Shulman, Matisyahu; Provost, Scott; Ohrtman, Kaitlyn; Novo, Patricia; Meyers-Ohki, Sarah; Van Veldhuisen, Paul; Oden, Neal; Otterstatter, Michael; Bailey, Genie L; Liu, David; Rotrosen, John; Nunes, Edward V; Weiss, Roger D
INTRODUCTION AND BACKGROUND/BACKGROUND:Buprenorphine, and extended-release naltrexone, are effective in decreasing opioid use, morbidity and mortality. The available evidence suggests that these medications should be used for long term treatment; however, patients often ask how long they need to be on medication, and whether it would be safe to discontinue. There are sparse data to guide us. The CTN-0100 trial will address this gap in our knowledge by studying participants who have decided to discontinue buprenorphine and extended-release naltrexone for OUD. RESEARCH DESIGN AND METHODS/METHODS:The trial is a multicenter, randomized, non-blinded study. Participants are stable adult volunteers, on sublingual buprenorphine, extended-release buprenorphine, or extended-release naltrexone, expressing an interest in discontinuing medication. Participants on buprenorphine must be stable for at least 1 year and participants on extended-release naltrexone must be stable for at least 6 months. Participants are engaged in the study for up to 96 weeks, including a flexible taper period, and are then transitioned to follow-up within the trial. All participants are randomly assigned to the study Medical Management (MM) or to MM plus Connections (CHESS health) digital smartphone application aimed at recovery and abstinence (MMD). Sublingual Buprenorphine participants are also randomized (2 × 2 design) to a taper using either sublingual or extended-release buprenorphine. DISCUSSION/CONCLUSION/CONCLUSIONS:It is hoped that this trial will provide a rich source of data on management of patients discontinuing medication for opioid use disorder (MOUD) to inform future research and practice. The trial will shed light on which strategies are most likely to lead to long-term success (absence of relapse), and what participant characteristics distinguish those who can safely discontinue MOUD from those who remain at risk of relapse should they discontinue. CLINICALTRIALS/RESULTS:gov Identifier: NCT04464980.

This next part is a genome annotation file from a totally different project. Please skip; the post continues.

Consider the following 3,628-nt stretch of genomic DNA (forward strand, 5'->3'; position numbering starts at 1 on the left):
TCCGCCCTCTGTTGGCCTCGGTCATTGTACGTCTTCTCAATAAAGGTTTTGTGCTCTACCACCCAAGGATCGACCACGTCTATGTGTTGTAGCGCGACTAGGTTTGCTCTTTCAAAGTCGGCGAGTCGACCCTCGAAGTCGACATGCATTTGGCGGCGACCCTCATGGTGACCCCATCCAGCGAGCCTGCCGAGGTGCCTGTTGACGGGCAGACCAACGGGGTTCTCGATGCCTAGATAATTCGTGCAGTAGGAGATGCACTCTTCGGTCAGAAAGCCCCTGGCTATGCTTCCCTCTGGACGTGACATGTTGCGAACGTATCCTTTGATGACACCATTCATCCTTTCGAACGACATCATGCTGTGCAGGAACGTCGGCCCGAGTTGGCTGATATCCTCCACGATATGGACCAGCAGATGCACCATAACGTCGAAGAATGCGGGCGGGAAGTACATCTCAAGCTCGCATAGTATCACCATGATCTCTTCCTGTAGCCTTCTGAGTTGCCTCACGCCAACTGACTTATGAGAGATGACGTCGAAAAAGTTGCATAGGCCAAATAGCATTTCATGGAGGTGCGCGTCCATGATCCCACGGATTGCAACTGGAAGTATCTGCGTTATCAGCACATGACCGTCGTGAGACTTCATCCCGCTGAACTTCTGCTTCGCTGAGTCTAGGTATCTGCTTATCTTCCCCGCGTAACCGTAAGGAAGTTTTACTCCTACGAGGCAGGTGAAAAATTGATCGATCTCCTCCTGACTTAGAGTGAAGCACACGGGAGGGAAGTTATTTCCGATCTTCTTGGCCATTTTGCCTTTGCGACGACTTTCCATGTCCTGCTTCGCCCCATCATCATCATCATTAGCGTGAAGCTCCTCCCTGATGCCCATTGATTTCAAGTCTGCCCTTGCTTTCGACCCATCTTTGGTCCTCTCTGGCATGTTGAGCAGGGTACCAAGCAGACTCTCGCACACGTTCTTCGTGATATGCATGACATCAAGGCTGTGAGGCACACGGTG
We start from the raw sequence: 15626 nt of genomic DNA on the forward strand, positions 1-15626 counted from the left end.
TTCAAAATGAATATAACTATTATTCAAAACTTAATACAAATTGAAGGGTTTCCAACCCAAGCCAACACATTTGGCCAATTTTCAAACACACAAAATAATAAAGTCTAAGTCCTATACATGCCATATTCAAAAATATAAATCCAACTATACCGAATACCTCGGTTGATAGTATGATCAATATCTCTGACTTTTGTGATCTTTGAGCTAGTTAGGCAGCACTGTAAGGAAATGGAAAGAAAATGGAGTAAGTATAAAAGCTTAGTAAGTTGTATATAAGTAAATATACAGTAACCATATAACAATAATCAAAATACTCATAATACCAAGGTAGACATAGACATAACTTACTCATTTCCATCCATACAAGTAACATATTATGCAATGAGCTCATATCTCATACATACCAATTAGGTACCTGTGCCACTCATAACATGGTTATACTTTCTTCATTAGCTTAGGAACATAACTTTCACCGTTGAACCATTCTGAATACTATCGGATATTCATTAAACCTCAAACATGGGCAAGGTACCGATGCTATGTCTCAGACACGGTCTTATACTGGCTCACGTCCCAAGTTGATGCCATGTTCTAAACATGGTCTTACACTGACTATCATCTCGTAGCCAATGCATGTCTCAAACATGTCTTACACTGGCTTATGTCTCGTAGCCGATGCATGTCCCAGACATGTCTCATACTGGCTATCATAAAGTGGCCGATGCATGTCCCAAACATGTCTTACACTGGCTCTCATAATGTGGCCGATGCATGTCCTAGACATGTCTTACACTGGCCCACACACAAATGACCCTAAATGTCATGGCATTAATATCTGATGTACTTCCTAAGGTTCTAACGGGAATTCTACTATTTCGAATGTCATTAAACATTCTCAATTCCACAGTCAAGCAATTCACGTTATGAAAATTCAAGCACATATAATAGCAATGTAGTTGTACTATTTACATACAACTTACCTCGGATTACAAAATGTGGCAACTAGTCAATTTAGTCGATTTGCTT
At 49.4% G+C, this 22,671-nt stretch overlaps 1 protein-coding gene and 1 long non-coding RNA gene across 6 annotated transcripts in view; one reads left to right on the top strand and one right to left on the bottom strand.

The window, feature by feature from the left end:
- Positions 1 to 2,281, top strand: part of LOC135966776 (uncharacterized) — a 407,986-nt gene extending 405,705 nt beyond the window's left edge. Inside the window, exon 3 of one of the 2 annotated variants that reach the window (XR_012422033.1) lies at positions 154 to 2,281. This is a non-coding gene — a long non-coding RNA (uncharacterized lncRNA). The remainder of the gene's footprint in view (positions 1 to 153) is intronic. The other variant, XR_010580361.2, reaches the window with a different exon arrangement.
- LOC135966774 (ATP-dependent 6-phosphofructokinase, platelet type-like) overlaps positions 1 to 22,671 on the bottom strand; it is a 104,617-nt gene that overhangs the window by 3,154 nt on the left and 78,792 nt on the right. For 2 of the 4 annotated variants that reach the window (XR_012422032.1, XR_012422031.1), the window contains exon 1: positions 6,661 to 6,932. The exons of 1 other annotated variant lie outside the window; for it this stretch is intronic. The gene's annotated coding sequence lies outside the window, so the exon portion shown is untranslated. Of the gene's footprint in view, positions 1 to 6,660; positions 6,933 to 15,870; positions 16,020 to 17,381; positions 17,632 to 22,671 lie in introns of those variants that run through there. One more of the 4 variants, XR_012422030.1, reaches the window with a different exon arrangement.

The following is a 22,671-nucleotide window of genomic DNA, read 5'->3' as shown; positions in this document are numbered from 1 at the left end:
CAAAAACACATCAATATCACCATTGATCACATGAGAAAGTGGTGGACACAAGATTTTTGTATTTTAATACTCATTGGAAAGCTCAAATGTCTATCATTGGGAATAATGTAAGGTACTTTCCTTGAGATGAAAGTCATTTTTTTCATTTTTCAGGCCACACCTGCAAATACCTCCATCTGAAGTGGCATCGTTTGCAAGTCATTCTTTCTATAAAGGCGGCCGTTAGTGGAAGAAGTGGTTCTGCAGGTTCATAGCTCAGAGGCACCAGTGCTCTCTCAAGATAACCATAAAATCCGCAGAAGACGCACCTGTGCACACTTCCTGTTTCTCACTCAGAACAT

PMID: 38657730
ISSN: 1559-2030
CID: 5657652

Target trial emulation for comparative effectiveness research with observational data: Promise and challenges for studying medications for opioid use disorder

Christine, Paul J; Lodi, Sara; Hsu, Heather E; Bovell-Ammon, Benjamin; Yan, Shapei; Bernson, Dana; Novo, Patricia; Lee, Joshua D; Rotrosen, John; Liebschutz, Jane; Walley, Alexander Y; Larochelle, Marc R